Publication Reputation

Along with evaluating who created a particular piece of content, evaluate the publication itself. The Media Bias Chart is a good resource to see which publications are usually accurate and unbiased. Websites known for being inaccurate, focusing primarily on opinions, or skewing the truth are less trustworthy.

You can also review a publication’s history and size to determine how credible it is. While individual blogs can have useful information, they lack the fact-checking and editorial departments of larger media companies. This means even a credible source could have the occasional error that an editor otherwise would have caught. 

Evidence Base

Experienced authors will back up their claims with evidence. Look for publications that cite their sources through a bibliography or by linking within the content. If a particular source provides a statistic, it should explain where that number came from and how the survey was designed.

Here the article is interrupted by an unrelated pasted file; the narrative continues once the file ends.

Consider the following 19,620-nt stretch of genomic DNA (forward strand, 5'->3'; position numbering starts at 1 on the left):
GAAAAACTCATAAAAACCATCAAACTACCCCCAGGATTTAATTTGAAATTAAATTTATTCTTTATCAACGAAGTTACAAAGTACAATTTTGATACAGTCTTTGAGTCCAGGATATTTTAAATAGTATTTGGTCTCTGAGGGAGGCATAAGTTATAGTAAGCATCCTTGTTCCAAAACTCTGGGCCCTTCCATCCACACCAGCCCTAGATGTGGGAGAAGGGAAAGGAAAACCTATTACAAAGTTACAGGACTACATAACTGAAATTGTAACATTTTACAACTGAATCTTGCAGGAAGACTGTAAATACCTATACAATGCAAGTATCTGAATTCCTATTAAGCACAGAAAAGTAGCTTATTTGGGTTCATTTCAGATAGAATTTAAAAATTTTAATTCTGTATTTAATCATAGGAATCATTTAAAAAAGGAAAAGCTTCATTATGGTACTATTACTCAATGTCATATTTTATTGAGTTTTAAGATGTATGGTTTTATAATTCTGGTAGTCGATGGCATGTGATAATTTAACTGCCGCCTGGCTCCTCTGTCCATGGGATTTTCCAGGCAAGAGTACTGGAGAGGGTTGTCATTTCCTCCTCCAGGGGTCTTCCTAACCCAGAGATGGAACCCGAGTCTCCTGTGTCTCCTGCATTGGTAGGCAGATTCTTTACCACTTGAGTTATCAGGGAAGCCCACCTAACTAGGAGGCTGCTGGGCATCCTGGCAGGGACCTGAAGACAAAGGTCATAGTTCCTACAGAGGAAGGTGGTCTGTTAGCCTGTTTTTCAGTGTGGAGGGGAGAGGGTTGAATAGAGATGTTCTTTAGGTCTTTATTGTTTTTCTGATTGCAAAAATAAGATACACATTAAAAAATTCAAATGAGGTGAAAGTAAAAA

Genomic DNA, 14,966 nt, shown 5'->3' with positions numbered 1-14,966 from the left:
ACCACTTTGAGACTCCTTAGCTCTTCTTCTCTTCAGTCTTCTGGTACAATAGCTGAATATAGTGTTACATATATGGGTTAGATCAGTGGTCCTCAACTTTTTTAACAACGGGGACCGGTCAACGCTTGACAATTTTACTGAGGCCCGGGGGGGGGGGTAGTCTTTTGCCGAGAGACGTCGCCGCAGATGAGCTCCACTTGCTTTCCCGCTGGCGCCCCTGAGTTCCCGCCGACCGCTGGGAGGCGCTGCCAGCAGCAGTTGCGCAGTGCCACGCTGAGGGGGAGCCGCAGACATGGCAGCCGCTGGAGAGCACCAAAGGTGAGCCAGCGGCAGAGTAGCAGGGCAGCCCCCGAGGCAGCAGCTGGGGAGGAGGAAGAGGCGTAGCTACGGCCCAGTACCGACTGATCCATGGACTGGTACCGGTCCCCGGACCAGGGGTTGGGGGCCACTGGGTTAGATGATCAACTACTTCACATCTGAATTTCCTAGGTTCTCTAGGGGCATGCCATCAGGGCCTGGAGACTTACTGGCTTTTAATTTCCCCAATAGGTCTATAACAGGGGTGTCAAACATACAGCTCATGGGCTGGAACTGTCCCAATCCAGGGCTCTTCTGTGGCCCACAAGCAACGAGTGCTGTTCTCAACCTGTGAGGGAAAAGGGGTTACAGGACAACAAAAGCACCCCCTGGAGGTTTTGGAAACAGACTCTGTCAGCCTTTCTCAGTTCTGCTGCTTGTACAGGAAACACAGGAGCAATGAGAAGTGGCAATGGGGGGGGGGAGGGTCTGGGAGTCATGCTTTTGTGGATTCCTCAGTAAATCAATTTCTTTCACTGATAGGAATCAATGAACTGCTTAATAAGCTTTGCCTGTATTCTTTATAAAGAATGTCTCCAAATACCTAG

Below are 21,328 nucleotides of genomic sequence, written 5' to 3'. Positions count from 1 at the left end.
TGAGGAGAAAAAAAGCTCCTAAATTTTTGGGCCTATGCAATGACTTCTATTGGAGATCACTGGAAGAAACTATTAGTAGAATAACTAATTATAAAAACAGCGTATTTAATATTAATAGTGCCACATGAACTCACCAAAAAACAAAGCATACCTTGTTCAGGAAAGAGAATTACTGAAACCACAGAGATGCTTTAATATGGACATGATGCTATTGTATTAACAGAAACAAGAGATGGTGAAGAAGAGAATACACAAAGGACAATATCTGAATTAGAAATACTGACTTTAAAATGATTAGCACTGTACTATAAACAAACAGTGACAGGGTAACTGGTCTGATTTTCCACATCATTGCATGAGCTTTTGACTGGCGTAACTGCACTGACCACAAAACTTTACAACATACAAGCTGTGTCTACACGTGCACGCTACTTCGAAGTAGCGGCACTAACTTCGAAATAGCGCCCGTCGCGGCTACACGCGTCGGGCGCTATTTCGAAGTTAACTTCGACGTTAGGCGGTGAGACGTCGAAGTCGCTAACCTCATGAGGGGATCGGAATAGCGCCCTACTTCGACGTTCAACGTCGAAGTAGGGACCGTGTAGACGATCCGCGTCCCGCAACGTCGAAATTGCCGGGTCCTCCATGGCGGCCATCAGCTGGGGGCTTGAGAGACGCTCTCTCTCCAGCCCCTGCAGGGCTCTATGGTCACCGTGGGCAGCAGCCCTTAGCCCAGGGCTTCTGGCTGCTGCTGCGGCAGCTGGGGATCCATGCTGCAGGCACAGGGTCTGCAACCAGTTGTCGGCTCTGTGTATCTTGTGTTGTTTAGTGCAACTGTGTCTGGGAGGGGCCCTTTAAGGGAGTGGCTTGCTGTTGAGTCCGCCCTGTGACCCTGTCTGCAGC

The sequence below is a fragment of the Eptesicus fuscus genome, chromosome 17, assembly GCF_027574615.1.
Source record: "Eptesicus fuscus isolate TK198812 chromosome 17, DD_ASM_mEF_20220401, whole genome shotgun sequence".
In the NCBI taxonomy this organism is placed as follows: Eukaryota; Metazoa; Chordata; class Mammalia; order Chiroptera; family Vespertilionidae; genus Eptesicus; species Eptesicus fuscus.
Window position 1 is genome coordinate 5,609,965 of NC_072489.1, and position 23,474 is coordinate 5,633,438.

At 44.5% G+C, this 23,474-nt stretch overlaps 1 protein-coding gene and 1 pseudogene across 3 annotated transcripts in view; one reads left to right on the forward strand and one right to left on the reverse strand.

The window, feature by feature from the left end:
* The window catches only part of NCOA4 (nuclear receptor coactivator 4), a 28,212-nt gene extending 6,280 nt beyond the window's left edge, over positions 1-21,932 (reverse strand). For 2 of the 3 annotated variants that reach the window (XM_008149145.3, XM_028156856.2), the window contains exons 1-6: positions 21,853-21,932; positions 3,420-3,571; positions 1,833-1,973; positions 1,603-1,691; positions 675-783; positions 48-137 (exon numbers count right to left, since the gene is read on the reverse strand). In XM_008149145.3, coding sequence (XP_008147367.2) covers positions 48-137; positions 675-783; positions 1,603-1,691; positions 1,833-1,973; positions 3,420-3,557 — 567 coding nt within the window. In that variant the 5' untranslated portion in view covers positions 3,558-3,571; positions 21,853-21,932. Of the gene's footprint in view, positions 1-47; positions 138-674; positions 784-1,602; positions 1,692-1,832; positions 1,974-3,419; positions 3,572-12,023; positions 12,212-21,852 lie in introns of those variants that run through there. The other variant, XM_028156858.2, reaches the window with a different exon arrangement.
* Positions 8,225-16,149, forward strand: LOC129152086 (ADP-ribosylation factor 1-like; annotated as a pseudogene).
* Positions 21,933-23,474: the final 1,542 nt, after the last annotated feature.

For example, if you’re reading a white paper about employee engagement, it should discuss how many employees were surveyed and any steps the publication took to remove bias from the research. 

You may also need to verify the credibility of each source that the author uses to make their claims, in addition to the way the argument is constructed.

Identifying Bias

While the publication can alert you to potential bias, you can also identify this trait in the content you read.  For example, leading questions may cause a survey respondent or interviewee to answer in a specific way. Certain publications are also more likely to share information that favors their agendas. A blog about working from home is significantly more likely to share data that working from home is a good thing.